Proposed community courts young professionals

The Mt. Juliet Planning Commission last week gave a unanimous nod to a project that, if fully approved, will bring housing for young professionals to Mt. Juliet. Planning Commission Chair Mayor Ed Hagerty said it's a brand new concept in housing that Mt. Juliet "really needs." The p...
Jul 25, 2013
 Photo: Rendering courtesy of Mt. Juliet City Hall.

Rendering of what the Lifestyles Community project will look like.

The Mt. Juliet Planning Commission last week gave a unanimous nod to a project that, if fully approved, will bring housing for young professionals to Mt. Juliet.

Planning Commission Chair Mayor Ed Hagerty said it's a brand new concept in housing that Mt. Juliet "really needs."

The proposal, which is called Lifestyles Communities, would be located on Providence Parkway near Jonathan's Grille. The plan includes 45 town homes with one and two bedrooms in a community built for young professionals just out of college. The Ohio-based development company has been successful in other communities, said Hagerty.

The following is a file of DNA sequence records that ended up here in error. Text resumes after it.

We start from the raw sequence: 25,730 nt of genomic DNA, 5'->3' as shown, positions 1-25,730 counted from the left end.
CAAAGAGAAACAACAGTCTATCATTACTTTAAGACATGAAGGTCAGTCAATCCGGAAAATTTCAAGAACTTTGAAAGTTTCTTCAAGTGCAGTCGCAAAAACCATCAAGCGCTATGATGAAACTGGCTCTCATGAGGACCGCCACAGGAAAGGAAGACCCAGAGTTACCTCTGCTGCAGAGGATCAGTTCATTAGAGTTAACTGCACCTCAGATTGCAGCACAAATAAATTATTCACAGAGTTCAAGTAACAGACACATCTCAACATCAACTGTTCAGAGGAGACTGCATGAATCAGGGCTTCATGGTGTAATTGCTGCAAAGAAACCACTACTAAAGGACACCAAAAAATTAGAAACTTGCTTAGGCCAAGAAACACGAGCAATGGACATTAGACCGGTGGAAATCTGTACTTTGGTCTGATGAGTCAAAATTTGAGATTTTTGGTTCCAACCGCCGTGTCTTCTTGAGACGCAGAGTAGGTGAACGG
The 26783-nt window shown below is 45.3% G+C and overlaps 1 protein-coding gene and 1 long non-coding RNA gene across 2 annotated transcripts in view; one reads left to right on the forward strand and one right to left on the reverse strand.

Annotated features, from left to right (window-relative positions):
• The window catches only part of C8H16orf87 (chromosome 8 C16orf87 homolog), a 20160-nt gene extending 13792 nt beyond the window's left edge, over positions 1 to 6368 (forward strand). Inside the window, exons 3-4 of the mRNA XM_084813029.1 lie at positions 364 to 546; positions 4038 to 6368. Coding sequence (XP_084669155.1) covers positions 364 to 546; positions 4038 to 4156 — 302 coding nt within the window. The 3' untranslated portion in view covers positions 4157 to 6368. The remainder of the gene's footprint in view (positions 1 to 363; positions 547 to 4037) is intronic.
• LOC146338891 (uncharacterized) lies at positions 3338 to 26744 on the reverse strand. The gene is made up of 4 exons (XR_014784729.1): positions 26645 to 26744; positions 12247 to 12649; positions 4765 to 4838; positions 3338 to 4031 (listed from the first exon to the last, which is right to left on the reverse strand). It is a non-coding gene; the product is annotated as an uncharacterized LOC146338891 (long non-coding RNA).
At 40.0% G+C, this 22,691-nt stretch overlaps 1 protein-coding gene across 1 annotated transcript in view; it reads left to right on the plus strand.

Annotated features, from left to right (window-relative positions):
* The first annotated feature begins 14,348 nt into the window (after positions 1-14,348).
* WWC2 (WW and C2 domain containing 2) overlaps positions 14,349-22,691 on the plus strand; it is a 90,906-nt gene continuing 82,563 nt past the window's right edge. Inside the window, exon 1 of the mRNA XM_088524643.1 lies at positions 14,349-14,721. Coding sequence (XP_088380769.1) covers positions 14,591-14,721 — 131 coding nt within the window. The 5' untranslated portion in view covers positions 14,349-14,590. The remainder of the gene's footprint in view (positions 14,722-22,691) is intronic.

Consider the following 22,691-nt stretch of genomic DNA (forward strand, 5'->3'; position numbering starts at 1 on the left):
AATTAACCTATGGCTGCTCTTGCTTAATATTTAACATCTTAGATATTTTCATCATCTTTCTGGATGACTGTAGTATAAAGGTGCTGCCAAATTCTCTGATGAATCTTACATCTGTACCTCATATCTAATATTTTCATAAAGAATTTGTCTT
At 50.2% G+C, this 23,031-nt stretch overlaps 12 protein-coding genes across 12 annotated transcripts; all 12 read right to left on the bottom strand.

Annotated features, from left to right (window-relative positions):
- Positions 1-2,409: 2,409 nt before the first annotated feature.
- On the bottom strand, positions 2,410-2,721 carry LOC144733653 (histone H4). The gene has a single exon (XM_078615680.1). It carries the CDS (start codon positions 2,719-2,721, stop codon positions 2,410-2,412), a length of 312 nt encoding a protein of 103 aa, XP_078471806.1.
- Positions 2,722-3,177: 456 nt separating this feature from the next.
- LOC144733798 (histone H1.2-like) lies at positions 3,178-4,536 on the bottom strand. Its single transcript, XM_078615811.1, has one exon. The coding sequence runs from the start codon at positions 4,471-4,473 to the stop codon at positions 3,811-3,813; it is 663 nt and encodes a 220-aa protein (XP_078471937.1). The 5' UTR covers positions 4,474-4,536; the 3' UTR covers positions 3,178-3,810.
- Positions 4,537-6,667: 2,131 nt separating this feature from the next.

"Their philosophy is that they know there is a need for those who just graduated and are now in the work force," said Hagerty. "These young adults are used to being in a dorm with a cafeteria down the way and racquetball courts within their complex. When they get into the real world, they've gone from hanging out with 50 friends to basically with nobody and lost."

Hagerty said this would be a community created to fill that gap.

Plans for the community include a grill and pub on the premises, with live music. Hagerty said the plans for the pool look "like the deck of a Carnival Cruise line." There would also be volleyball courts and organized activities planned by a lifestyle director.

"Sort of like a Del Webb for young adults," said Hagerty.

There would also be a workout facility and "connectivity to everything."

Rent would likely be between $1,200 and $1,400 per month.

"This is something Mt. Juliet has to have," said Hagerty.

He said he has three daughters who grew up in Mt. Juliet, but chose to live outside the area because there "was nothing like this."

"We can't just be a place for empty nesters," he said.

If the project is approved on all levels, developers plan to break ground near Christmas and have the town homes ready to occupy around next September.

The Mt. Juliet Board of Commissioners will consider the project on Aug. 12. It must pass two readings.

Hagerty said there was a lot of enthusiasm for this project, but a project called Sterling, which incorporates 250 apartments, hit some opposition and was deferred.

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